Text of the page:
Pakistani scholar challenges Western narratives

By YANG XUE / 05-09-2024 / Chinese Social Sciences Today

A primary school in Gwadar, Pakistan, which was built with the joint aid of the China Foundation for Peace and Development and China Overseas Port Holdings Limited Photo: XINHUA 

In recent years, China has proposed a series of initiatives aimed at promoting global welfare. However, these efforts have been met with skepticism and disparaging coverage from certain Western media outlets and scholars. Against this backdrop of Western anti-China narratives, Syed Hasan Javed, former Pakistani ambassador to Germany, Singapore, and Mauritius, and director of the Chinese Studies Centre of Excellence at the National University of Science and Technology in Islamabad, offered his insights during a recent interview with CSST.

Civilizational diversity matters 

Although narratives concerning “clash of civilizations” and “civilizational superiority” surface from time to time, cultural diversity is considered more widely as the inexhaustible driving force for human progress.

“The Western scholars’ arrogance is and has been proven misplaced. We have to however put the question in the right context. The Western world had hoped to maintain their 400-year global domination and hegemony in perpetuity, exercising all the levers of the contemporary system or so-called rules-based order,” Javed said.  

He noted that the “clash of civilizations” and “end of history” theses espoused by Western scholars such as Samuel Huntington and Francis Fukuyama following the Cold War reflect the mainstream right-wing American ideology. Their fear of China and other countries as looming threats to Western civilization is due to their respective formidable growth and inherent power potential.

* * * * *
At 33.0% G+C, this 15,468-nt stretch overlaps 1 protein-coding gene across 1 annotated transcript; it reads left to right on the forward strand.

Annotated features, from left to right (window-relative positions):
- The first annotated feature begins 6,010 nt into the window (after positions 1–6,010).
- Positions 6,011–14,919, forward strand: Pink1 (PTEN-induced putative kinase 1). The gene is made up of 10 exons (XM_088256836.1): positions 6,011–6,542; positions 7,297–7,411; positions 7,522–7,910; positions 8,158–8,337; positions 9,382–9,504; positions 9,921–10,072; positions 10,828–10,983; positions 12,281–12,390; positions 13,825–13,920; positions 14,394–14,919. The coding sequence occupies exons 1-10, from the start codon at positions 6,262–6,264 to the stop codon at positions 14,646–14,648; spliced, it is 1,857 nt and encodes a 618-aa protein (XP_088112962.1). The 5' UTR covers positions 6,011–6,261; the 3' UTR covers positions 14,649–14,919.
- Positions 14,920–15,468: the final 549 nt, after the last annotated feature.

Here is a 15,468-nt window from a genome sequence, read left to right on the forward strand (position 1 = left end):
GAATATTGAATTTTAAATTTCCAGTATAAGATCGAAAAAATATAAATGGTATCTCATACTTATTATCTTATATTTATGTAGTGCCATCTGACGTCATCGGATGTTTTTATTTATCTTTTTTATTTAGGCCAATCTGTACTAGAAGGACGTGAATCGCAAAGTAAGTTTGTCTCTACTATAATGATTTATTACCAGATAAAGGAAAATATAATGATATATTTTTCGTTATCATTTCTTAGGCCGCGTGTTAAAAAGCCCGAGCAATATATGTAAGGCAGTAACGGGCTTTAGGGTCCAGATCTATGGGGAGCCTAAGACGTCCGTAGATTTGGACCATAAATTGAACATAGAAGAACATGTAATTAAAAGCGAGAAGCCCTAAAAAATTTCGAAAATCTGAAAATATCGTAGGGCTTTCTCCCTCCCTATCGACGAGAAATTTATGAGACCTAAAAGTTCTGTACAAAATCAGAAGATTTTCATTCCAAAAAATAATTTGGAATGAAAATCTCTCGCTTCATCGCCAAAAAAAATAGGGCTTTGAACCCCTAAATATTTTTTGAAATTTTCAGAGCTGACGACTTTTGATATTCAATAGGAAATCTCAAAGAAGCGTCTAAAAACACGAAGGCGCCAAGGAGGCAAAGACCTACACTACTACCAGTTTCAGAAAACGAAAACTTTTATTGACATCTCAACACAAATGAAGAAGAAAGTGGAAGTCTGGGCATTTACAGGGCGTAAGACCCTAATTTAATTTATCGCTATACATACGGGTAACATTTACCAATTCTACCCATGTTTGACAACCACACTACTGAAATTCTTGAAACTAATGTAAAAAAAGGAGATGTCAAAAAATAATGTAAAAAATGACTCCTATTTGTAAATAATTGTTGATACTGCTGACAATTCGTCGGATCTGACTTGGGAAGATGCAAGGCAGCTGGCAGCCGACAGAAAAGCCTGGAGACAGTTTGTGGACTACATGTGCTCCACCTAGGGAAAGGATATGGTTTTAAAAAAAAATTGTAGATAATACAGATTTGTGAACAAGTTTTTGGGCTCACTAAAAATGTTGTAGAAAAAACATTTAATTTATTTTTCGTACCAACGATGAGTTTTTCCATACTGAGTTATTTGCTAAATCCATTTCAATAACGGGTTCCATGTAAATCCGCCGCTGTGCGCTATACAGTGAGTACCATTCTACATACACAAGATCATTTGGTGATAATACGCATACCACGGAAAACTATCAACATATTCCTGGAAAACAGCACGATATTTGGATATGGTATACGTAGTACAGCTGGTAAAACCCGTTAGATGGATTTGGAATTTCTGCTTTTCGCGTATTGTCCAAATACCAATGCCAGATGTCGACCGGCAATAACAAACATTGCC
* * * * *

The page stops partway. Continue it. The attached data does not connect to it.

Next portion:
“The Western powers, in response, have been busy in building coalitions and quads. However, the Western world is mistaken, as China is no Soviet Union. But this fact is not likely to stop them in pursuing containment of China by engagement,” Javed remarked. 

Javed pointed out that the Global Civilization Initiative launched by Chinese President Xi Jinping in March 2023 has won overwhelming global admiration and support. 

“But this had the opposite effect on certain Western powers, who see in China growing power and global influence as yet greater reasons for their anxiety. The crux of the global anarchy lies in Western thought, which is not likely to resolve anytime soon. Mindset issues are hard to resolve,” he said. However, the fast-pace weakening of the elements of their civilizational power in the coming decades is likely to change the current Western mainstream mindset. 

“The rest of the world needs to have adequate patience and exercise caution, not to let humanity sleepwalk into a self-destructive nuclear holocaust,” Javed warned.

Untenable narratives on BRI

Javed views the launch of the Belt and Road Initiative (BRI) as a masterful landmark in contemporary diplomacy by China. This initiative has stunned the Western world with shock and awe, underscoring China’s rising power, influence, and strategic capacity. “The BRI is a win-win strategy of utilizing $4 trillion investment in connectivity projects by the nations along the ancient land-based Silk Route and by building the 21st-Century Maritime Silk Road,” he commented.